The Epidemiology of Adult Obstructive Sleep Apnea

Division of Pulmonary and Critical Care Medicine, Johns Hopkins University, Baltimore, MD 21224, USA.
Proceedings of the American Thoracic Society 03/2008; 5(2):136-43. DOI: 10.1513/pats.200709-155MG
Source: PubMed


Obstructive sleep apnea is a chronic condition characterized by frequent episodes of upper airway collapse during sleep. Its effect on nocturnal sleep quality and ensuing daytime fatigue and sleepiness are widely acknowledged. Increasingly, obstructive sleep apnea is also being recognized as an independent risk factor for several clinical consequences, including systemic hypertension, cardiovascular disease, stroke, and abnormal glucose metabolism. Estimates of disease prevalence are in the range of 3% to 7%, with certain subgroups of the population bearing higher risk. Factors that increase vulnerability for the disorder include age, male sex, obesity, family history, menopause, craniofacial abnormalities, and certain health behaviors such as cigarette smoking and alcohol use. Despite the numerous advancements in our understanding of the pathogenesis and clinical consequences of the disorder, a majority of those affected remain undiagnosed. Simple queries of the patient or bed-partner for the symptoms and signs of the disorder, namely, loud snoring, observed apneas, and daytime sleepiness, would help identify those in need of further diagnostic evaluation. The primary objective of this article is to review some of the epidemiologic aspects of obstructive sleep apnea in adults.

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    • "Obstructive sleep apnea (OSA) is characterized by repeated episodes of complete obstruction of the upper airway, resulting in oxygen desaturation and arousal from sleep. The prevalence of OSA is 2e5% in adult women and 3e7% in adult men [1]. The symptoms that these patients may experience are sleepiness, morning headaches , tiredness and fatigue, reduced vigilance and executive function, memory impairment, depression and impotence. "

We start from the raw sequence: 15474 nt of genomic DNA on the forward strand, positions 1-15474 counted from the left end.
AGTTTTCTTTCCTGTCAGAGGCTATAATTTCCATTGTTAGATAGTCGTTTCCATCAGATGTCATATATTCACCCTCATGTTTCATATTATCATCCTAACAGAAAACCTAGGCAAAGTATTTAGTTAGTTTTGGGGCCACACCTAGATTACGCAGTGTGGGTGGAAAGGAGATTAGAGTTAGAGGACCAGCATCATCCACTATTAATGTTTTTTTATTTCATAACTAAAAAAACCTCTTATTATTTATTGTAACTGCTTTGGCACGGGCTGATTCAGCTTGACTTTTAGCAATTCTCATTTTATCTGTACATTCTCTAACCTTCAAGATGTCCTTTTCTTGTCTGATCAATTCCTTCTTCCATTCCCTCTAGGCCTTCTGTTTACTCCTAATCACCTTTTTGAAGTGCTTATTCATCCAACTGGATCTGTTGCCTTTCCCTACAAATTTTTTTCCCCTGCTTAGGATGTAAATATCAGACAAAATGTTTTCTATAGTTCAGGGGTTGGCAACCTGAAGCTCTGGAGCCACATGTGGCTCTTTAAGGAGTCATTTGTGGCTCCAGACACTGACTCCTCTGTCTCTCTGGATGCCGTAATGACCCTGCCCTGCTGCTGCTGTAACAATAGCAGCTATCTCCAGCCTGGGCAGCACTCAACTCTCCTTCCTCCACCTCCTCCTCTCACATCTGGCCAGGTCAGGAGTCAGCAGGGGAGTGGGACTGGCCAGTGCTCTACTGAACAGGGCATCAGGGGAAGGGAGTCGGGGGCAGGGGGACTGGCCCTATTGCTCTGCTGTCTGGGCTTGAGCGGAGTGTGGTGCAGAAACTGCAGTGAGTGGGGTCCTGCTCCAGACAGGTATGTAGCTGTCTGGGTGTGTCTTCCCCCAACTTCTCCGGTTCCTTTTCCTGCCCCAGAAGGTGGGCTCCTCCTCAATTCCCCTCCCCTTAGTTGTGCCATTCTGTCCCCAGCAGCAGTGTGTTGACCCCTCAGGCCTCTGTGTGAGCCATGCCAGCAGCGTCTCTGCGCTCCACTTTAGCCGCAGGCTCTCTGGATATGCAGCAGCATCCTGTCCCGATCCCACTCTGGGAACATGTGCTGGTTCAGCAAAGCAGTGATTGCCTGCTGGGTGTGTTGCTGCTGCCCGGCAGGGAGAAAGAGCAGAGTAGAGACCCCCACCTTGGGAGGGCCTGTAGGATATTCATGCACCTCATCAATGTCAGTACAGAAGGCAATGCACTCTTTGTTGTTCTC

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    ABSTRACT: This systematic review summarizes the evidence regarding the quality of patient-reported outcome measures (PROMs) validated in patients with obstructive sleep apnea (OSA). We performed a systematic literature search of all PROMs validated in patients with OSA, and found 22 measures meeting our inclusion criteria. The quality of the studies was assessed using the consensus-based standards for the selection of health status measurement instruments (COSMIN) checklist. The results showed that most of the measurement properties of the PROMs were not, or not adequately, assessed. For many identified PROMs there was no involvement of patients with OSA during their development or before the PROM was tested in patients with OSA. Positive exceptions and the best current candidates for assessing health status in patients with OSA are the sleep apnea quality of life index (SAQLI), Maugeri obstructive sleep apnea syndrome (MOSAS) questionnaire, Quebec sleep questionnaire (QSQ) and the obstructive sleep apnea patient-oriented severity index (OSAPOSI). Even though there is not enough evidence to fully judge the quality of these PROMs as outcome measure, when interpreted with caution, they have the potential to add value to clinical research and clinical practice in evaluating aspects of health status that are important to patients.
    Sleep Medicine Reviews 10/2015; 28:14-27. DOI:10.1016/j.smrv.2015.07.006 · 8.51 Impact Factor